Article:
Consumer services

US Weekly Unemployment Near Five-Month High; unemployment is at its lowest since 1969

People line up outside a newly reopened career center for in-person appointments in Louisville, U.S., April 15, 2021. REUTERS/Amira Karaoud

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  • Weekly jobless claims increase from 27,000 to 229,000
  • Unadjusted claims increase from 1,008 to 184,604
  • Continuing claims unchanged at 1.306 million

WASHINGTON, June 9 (Reuters) – The number of Americans filing new claims for jobless benefits rose to its highest level in nearly five months last week, but that likely doesn’t mark a significant change in jobless conditions. labor market, which remain very tight.

Thursday’s Labor Department report also showed unemployment numbers remained at a more than 52-year low at the end of May, underscoring the strength of the labor market. The Federal Reserve is set to offer another 50 basis point interest rate hike next Wednesday as it tries to calm demand, including for labor, in its fight against the inflation.

There have been reports of companies freezing hiring or considering layoffs ahead of a recession next year, but overall labor demand remains strong, with 11.4 million job vacancies. employment at the end of April. Economists largely ignored the larger-than-expected rise in claims last week as noise.

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“Widespread difficulties in hiring workers still discourage companies from laying off staff, but pockets of weakness have emerged among some tech startups as well as retailers who have felt the impact of a shift in consumer spending from goods to services” , said Dante DeAntonio, senior economist at Moody’s Analytics in West Chester, Pennsylvania.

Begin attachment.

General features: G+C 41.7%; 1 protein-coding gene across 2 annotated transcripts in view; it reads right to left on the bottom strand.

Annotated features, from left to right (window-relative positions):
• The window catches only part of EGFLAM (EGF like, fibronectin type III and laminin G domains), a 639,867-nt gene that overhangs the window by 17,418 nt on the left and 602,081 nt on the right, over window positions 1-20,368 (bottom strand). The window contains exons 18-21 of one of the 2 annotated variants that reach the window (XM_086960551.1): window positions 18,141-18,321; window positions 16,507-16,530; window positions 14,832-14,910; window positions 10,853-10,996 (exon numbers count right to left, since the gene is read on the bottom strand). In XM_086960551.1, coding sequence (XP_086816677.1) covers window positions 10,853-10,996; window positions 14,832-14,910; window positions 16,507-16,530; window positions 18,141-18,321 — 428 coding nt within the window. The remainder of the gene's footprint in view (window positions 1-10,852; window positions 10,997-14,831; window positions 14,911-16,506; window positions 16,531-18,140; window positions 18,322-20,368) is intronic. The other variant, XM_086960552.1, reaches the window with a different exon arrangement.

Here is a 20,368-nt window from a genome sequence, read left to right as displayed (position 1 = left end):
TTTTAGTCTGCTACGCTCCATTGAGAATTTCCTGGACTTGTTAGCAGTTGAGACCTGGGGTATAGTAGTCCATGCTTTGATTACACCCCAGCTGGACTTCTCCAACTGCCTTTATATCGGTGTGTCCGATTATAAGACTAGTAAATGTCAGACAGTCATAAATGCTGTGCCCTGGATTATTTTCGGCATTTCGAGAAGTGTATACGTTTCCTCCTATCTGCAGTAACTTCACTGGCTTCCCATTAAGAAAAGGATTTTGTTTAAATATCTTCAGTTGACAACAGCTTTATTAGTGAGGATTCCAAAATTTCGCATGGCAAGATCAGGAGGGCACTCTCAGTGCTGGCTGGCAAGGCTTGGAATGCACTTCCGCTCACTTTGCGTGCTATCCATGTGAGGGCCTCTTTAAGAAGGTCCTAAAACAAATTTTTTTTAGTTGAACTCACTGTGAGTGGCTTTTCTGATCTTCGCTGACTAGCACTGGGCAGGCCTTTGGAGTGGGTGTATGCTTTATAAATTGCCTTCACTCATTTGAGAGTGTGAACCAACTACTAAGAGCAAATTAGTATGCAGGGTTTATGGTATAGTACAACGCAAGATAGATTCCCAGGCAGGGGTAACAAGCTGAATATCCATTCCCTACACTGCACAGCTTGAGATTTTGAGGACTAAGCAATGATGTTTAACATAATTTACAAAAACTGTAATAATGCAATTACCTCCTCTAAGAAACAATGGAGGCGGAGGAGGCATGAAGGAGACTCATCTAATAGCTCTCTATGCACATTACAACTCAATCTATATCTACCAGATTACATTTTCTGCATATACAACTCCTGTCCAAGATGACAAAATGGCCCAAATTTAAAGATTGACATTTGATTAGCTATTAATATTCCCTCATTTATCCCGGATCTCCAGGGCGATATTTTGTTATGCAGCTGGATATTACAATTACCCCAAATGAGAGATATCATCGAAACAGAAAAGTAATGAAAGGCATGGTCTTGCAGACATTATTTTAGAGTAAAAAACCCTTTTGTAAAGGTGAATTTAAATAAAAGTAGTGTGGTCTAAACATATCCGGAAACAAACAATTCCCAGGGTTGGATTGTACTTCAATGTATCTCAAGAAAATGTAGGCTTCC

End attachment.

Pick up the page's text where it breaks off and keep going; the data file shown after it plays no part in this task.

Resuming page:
Initial claims for state unemployment benefits rose 27,000 to a seasonally adjusted 229,000 for the week ended June 4, the highest since mid-January. Economists polled by Reuters had forecast 210,000 applications for the past week.

The data included the Memorial Day holiday. Seasonal factors, the model the government uses to remove seasonal fluctuations from data, expected a drop of 21,362 in unadjusted claims. There is, however, little room for steep declines with unadjusted demands already at very low levels.

Unadjusted claims rose slightly from 1,008 to 184,604 last week. There were notable increases in claims in Florida, Georgia and Pennsylvania, which offset declines in Mississippi and Michigan.

“We can’t be sure if the jump in new jobless claims during the June 4 holiday week is real or not, as the seasonal factor that boosted unseasonally-adjusted claims was a bit aggressive,” said Christopher Rupkey, chief economist at FWDBONDS in New York.

US stocks opened lower. The dollar remained stable against a basket of currencies. US Treasury prices were mixed.


Claims have been stuck in a narrow range since plunging to a more than 53-year low of 166,000 in March. They fell from a record 6.137 million in April 2020.

The government announced last Friday that non-farm payrolls increased by 390,000 jobs in May, with the unemployment rate holding at 3.6% for a third straight month. Economists expect the unemployment rate to fall in the coming months.

The claims report showed the number of people receiving benefits after a first week of help was unchanged at 1.306 million in the week ending May 28. So-called continuing claims are at levels last seen in late 1969. The insured unemployment rate remained at a record low of 0.9% in late May.

“The insured unemployment rate suggests that the official unemployment rate will fall further, potentially closer to 3%,” DeAntonio of Moody’s Analytics said. “Job growth needs to slow to help the Fed achieve a soft landing.”

The US central bank is expected to raise its key rate by another half percentage point in July. The

The Fed has raised the key rate by 75 basis points since March.

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Reporting by Lucia Mutikani Editing by Chizu Nomiyama

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